This is why we keep telling everyone: do NOT use Oracle’s JDK if you plan to redistribute it! Use ALWAYS OpenJDK, that is an open source product, and YES, you can redistribute it. And modify it. And, and…

    All in all, the article brings some good points, but specifically, I think some things are misleading:

    The title:
    “Running Java on Docker? You’re Breaking the Law”
    Totally not true! No way I can read that phrase has ANY truth in it! You can run Java on Docker as much as you want! Even Oracle’s JDK! The only legal issue is if you REDISTRIBUTE (that is, upload to a public Docker Hub for example). Yes, I understand that many people do want to do that. In that case, use OpenJDK. Hummm… But that is still Java. So… The title is plain false…

    The long “illegal” script:
    “What you’re about to see is probably illegal. Don’t try this at home:”
    False again… Running that script is NOT illegal in any way. Even with Oracle’s JDK! If you then REDISTRIBUTE the image resulting from this script, then, depending how and to whom you are distributing this to, it may be illegal. Of course, using OpenJDK, this script turns out to be totally legal, as long as you comply with the GPL license.

    Bottom line: dealing with proprietary software is a pain. Avoid if possible. This is an advice for ANY proprietary software you may want to use (Oracle’s JDK included). If you want to redistribute your work to others (including uploading to Docker Hub), use open source software. OpenJDK is open source. Choose wisely your distribution of any open source software (there is usually several), because that has other implications (but they were detailed in other posts).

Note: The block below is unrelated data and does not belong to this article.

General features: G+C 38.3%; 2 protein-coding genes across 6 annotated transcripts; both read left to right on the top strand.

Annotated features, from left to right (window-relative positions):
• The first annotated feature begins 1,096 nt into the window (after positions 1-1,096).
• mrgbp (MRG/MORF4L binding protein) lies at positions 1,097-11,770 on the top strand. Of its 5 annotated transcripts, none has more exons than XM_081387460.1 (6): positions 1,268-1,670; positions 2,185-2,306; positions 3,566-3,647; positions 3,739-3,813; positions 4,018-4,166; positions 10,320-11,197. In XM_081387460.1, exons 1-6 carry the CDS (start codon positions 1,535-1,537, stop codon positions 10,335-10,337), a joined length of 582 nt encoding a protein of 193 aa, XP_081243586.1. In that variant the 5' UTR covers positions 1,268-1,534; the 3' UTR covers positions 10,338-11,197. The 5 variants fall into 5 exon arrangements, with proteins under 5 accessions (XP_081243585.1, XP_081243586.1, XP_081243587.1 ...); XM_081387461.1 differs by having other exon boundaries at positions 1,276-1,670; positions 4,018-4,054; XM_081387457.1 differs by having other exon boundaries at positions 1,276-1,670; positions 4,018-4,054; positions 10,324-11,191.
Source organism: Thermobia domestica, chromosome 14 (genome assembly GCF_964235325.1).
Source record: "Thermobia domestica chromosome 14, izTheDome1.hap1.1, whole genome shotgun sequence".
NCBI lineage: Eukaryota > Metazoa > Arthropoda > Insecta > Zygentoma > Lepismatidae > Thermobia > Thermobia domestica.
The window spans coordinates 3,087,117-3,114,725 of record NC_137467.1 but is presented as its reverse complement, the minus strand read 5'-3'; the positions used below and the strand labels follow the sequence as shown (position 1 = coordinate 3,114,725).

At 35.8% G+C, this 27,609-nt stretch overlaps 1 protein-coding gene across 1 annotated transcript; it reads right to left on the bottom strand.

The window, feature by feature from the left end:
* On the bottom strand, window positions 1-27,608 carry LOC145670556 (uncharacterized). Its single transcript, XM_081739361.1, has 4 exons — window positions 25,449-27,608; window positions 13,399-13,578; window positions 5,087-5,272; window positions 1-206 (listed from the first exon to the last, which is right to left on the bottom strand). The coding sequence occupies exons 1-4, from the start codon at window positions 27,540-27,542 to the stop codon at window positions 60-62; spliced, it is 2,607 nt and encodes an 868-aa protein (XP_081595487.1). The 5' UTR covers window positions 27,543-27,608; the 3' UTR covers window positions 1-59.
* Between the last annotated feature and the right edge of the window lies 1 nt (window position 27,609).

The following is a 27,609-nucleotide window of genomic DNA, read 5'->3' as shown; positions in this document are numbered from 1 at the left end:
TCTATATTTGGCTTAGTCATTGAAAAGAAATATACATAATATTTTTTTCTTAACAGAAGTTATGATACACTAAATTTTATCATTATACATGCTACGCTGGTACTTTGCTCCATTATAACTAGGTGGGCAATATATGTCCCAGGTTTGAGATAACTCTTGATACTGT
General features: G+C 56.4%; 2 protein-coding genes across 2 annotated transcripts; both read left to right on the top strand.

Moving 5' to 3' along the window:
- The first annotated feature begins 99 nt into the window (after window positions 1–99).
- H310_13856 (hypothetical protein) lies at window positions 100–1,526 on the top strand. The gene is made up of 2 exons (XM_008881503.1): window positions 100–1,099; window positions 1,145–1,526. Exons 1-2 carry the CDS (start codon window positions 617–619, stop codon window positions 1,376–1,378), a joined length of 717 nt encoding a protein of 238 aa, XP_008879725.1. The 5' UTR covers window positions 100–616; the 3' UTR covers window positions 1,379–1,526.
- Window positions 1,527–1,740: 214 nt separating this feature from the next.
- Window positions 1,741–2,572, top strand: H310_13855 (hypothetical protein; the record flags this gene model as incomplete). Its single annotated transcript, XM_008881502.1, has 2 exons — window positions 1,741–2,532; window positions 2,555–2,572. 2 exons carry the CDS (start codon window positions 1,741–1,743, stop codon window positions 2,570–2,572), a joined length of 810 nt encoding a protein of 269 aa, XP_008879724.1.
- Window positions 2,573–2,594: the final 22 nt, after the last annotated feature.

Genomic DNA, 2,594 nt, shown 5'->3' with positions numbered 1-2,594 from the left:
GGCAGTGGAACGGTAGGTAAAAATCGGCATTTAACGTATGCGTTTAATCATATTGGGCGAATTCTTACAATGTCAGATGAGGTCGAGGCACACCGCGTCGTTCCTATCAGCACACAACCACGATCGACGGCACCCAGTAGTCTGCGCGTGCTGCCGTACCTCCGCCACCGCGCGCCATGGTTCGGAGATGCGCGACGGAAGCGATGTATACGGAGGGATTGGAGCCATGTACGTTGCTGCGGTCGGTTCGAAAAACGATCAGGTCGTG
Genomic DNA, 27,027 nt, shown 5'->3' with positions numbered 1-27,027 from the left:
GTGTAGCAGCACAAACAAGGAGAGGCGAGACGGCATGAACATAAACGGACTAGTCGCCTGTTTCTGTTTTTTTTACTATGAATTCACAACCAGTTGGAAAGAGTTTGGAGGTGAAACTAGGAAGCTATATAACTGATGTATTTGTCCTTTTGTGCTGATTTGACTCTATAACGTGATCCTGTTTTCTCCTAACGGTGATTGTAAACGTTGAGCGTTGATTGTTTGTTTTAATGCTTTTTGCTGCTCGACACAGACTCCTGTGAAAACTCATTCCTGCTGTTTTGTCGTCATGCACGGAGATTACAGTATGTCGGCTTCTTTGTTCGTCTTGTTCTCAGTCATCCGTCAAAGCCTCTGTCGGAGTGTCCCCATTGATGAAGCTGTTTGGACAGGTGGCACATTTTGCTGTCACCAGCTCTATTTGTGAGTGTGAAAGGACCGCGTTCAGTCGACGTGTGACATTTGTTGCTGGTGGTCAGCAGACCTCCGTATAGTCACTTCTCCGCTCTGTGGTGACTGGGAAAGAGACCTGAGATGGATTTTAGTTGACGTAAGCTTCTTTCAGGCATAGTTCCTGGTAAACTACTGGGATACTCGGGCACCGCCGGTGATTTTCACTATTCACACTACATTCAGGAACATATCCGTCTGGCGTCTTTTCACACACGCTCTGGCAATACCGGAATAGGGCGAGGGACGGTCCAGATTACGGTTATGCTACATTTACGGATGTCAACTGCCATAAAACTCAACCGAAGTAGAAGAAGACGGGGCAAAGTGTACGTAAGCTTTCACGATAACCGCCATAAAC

• Henn Idan

      Hey Bruno, thank you for your comments and input, we appreciate your feedback and clarification for our readers! The post has been updated and the term Dockerfile was changed to Docker Image.

  • justinedelson

    Good food for thought here… There is a bit of hyperbole in both the title and body. Nothing here is “breaking the law” or “illegal”. It’s a violation of a license agreement which is very very different.

    • Henn Idan

      Thanks for the comment – that’s right, we didn’t necessary mean civil law 🙂

      • Jonathan Dowland

        Nor criminal…

  • travisspencer

    Perhaps I’m coming at things from a different angle, but I don’t see the issue with distributing Java in a Docker container as long as it’s bundled with your software and not just a stand-alone container that has Java pre-installed. I’m not a lawyer, by any stretch of the imagination, but if you reread the part of the Oracle license agreement sited in this article, you find the boldened part:

    Oracle grants you a non-exclusive, non-transferable, limited license without fees to reproduce and distribute [Java], provided that you distribute [Java] complete and unmodified and only bundled as part of, and for the sole purpose of running, your [Java] Programs

    From that, it seems the Oracle has no issue with you putting up a Docker container that has Java in it as long as it also has your Java app in it. In this case, creating the Docker container like the example Dockerfile and using a script to send a cookie to auto-accept the agreement may be OK because A) you’re doing it on your behalf and not on behalf of the receiver of the distributed Docker container and B) the agreement says that you agree to be bound by the contract not only if you click the agree button but if you use the software at all.

    So, from my non-lawyer PoV, distributing Java in Docker seems perfectly acceptable for ISVs.

    (Check with your lawyer to get actual legal advice; this is only my unqualified $0.02.)

    • Ralph Tice

      Yeah this article is a bunch of clickbait… of course you can’t host Oracle JDK in containers published to Docker Hub, but every organization serious about Docker should be building and hosting their own base images, where they’re free to install Oracle JDK as long as they don’t make them available publicly.

      The Dockerfiles themselves are perfectly fine for this reason. My infrastructure can download Docker images legally all day long. I can’t make these available docker images available to you, but the Dockerfiles themselves should be fine.

      This is a Docker Hub problem and not a Docker problem.

  • Michael Lorton

    Don’t say “breaking the law”. In some formal sense, you may be breaking an agreement that you are party to. If you get a Cease and Desist letter from Oracle about it, you should Cease and Desist.